What is productivity, and why is it important in New Zealand small businesses?
There are three main ways New Zealanders can lift their average incomes: work more; get better export prices in international markets; or produce more from each hour at work.
Kiwis are already among the hardest working people in the OECD, so there's limited scope left to increase incomes by working more. We have also done well out of gains from exporting in recent years, but that won't continue indefinitely. So the third way - lifting productivity, or output per hour of work - is the most promising and sustainable to increase the wellbeing of New Zealanders. It will give us more choices, and higher income per person means more money to spend on health, education and other things to enhance our quality of life.
How do our small businesses stack up internationally on productivity? What impact does that have on our economy as a whole?
New Zealanders work about 15% longer than the OECD average to produce about 20% less output per person, and labour productivity here is one-third lower than in Australia. Sure, the international wellbeing statistics paint us as pretty happy as a nation. But our average incomes lag behind, a direct reflection of our poor productivity record.
Recent work by the Commission found that our labour productivity is lower than Australia's particularly in mining, agriculture, most branches of manufacturing, construction, retail and wholesale trade and financial and insurance services. However, New Zealand does better than Australia in food and drink manufacturing, utilities - electricity, gas, water and waste services - and arts and recreation services.
Small and young businesses are a vital part of the New Zealand economy. Small businesses make up around 90% of all businesses and 30% of employment. A large number of these are in the services industry, which accounts for 70% of GDP. Services contribute to the wider economy both directly and by providing services to other businesses. If we can lift the productivity of service businesses, that can have a major effect on the economy.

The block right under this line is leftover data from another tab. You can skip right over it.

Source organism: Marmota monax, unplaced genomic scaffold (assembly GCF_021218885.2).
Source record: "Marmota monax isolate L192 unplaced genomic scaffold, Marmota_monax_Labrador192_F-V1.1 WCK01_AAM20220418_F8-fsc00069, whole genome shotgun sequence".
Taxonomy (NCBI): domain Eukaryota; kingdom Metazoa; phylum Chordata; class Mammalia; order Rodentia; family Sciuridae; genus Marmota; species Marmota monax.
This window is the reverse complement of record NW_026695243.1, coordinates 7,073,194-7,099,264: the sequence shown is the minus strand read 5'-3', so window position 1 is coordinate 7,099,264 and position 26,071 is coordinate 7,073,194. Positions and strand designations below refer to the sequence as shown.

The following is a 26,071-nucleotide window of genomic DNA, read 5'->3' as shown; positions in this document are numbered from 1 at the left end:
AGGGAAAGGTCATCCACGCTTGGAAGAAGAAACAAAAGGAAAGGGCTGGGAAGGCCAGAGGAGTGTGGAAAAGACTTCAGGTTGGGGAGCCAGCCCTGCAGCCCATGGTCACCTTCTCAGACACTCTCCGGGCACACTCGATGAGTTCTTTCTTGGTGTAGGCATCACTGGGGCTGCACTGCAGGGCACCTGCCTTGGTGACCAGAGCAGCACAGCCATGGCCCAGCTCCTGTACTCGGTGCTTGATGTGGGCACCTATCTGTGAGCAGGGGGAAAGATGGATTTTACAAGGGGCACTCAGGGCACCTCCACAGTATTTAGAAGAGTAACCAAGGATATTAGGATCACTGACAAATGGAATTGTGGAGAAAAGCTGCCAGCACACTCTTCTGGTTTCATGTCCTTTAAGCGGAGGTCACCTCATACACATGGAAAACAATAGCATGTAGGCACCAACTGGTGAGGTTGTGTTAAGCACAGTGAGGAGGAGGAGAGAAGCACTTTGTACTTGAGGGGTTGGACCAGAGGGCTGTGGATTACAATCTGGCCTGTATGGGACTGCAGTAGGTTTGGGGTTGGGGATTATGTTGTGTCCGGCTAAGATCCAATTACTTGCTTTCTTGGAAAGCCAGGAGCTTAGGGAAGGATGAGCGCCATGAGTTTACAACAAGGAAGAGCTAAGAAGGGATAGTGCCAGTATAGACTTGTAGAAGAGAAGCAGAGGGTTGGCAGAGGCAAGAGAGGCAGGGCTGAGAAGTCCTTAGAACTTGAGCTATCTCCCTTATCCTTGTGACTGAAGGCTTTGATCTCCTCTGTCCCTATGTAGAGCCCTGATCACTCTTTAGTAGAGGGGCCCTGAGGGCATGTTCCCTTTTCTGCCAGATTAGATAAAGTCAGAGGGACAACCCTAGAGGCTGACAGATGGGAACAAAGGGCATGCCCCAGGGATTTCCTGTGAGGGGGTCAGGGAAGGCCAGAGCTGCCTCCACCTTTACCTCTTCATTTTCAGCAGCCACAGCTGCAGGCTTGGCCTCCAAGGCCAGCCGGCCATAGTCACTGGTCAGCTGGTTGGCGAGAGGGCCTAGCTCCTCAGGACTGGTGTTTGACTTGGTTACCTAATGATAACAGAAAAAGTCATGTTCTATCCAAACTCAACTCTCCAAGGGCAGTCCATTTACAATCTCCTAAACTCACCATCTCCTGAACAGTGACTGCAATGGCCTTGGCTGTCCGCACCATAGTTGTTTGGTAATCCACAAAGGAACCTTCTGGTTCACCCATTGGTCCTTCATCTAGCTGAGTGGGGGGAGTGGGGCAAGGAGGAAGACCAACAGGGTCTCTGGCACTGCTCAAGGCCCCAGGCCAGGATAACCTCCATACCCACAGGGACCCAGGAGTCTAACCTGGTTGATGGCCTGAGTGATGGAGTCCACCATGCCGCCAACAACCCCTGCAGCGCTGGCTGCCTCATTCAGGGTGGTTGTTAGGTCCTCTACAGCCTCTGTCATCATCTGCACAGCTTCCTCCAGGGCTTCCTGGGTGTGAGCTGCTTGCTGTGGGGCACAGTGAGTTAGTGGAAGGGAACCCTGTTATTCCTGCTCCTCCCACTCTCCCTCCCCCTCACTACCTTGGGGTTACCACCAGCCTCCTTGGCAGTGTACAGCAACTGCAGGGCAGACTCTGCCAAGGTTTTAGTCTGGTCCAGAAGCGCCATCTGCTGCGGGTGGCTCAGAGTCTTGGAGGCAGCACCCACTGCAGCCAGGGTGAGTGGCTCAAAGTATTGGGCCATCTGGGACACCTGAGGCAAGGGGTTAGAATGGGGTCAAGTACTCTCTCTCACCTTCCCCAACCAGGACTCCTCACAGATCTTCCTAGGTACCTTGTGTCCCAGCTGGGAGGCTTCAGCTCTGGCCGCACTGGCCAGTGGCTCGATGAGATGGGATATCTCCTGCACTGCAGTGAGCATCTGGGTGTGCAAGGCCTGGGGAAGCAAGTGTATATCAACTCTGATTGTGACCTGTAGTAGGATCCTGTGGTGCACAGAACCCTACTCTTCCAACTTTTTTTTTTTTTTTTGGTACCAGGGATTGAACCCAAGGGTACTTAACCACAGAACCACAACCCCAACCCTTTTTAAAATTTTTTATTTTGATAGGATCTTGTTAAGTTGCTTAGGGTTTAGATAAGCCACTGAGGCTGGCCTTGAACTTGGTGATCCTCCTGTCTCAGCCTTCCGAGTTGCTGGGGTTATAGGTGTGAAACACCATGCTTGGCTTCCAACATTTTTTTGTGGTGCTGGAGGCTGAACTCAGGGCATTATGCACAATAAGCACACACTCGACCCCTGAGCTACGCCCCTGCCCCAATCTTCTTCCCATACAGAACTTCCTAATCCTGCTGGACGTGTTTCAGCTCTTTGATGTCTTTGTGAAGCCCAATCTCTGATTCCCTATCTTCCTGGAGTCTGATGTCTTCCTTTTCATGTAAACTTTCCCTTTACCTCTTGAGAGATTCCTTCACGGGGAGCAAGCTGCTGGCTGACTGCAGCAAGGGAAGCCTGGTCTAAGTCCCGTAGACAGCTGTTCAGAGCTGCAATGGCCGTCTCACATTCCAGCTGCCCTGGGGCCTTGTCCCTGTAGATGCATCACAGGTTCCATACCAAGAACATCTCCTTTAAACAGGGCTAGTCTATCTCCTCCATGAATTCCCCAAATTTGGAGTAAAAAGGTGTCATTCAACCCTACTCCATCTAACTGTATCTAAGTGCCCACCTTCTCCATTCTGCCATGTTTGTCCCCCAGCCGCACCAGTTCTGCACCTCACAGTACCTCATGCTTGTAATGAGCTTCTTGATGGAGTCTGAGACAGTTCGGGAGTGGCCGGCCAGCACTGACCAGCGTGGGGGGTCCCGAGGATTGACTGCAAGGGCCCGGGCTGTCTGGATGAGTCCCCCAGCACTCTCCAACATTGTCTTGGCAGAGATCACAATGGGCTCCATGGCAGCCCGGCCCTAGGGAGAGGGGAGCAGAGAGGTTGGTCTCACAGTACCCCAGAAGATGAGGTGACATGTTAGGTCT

What are some of the challenges our small businesses face when it comes to boosting their productivity?
New Zealand's productivity performance is below par in the OECD both across the economy and in many individual industries. This underscores the need for our policy environment to be strongly supportive of productivity growth and for firms to have a clear focus on improving productivity. New Zealand's low population density and its distance from international markets limit competition and the opportunities for New Zealand firms to achieve economies of scale. Competition drives innovation and gives consumers more choice, better products and lower prices. Helping firms to make sure they are using the most competitive suppliers, and are getting the best use of information and communications technology - ICT - would make New Zealand firms more competitive on a world stage.
A recent survey of senior decision makers in 1,526 New Zealand businesses conducted by Colmar Brunton found that they generally have a reasonable choice between alternative providers of most business services, but have less choice in administrative support; education and training; recruitment, human resources and payroll; and rental of equipment. Firms considered that most service providers made limited efforts to gain or retain their business, and that lack of information about providers also made it difficult to find a better provider.
ICT is revolutionising the way that services operate. However, New Zealand has yet to experience the full productivity benefits of ICT, and the survey found that this in part due to the lack of skilled ICT professionals and ICT-savvy managers, and the high initial cost of ICT services.
What help is there for small business owners to overcome these challenges? What changes could have the most impact to boost productivity?
The Productivity Commission is currently conducting inquiries into boosting productivity in the services sector, as well as looking at how to improve the regulatory system. Ways to increase competition include increasing the use of comparison websites and improving competition law.
Streamlining the process for filling ICT jobs from overseas and helping ICT graduates to adapt to the workplace would increase the number of employees and managers with ICT skills. Cloud computing has great potential to reduce the costs of setting up ICT services, but firms need encouragement to adopt cloud-based services.
The Commission has made a number of draft recommendations in these areas and will be issuing its final recommendations to Government in April. The Commission is also working on recommendations to improve the regulatory system in New Zealand to make it easier for businesses to comply with existing regulations, and to ensure that any new regulations do not add unnecessary cost to the New Zealand economy.
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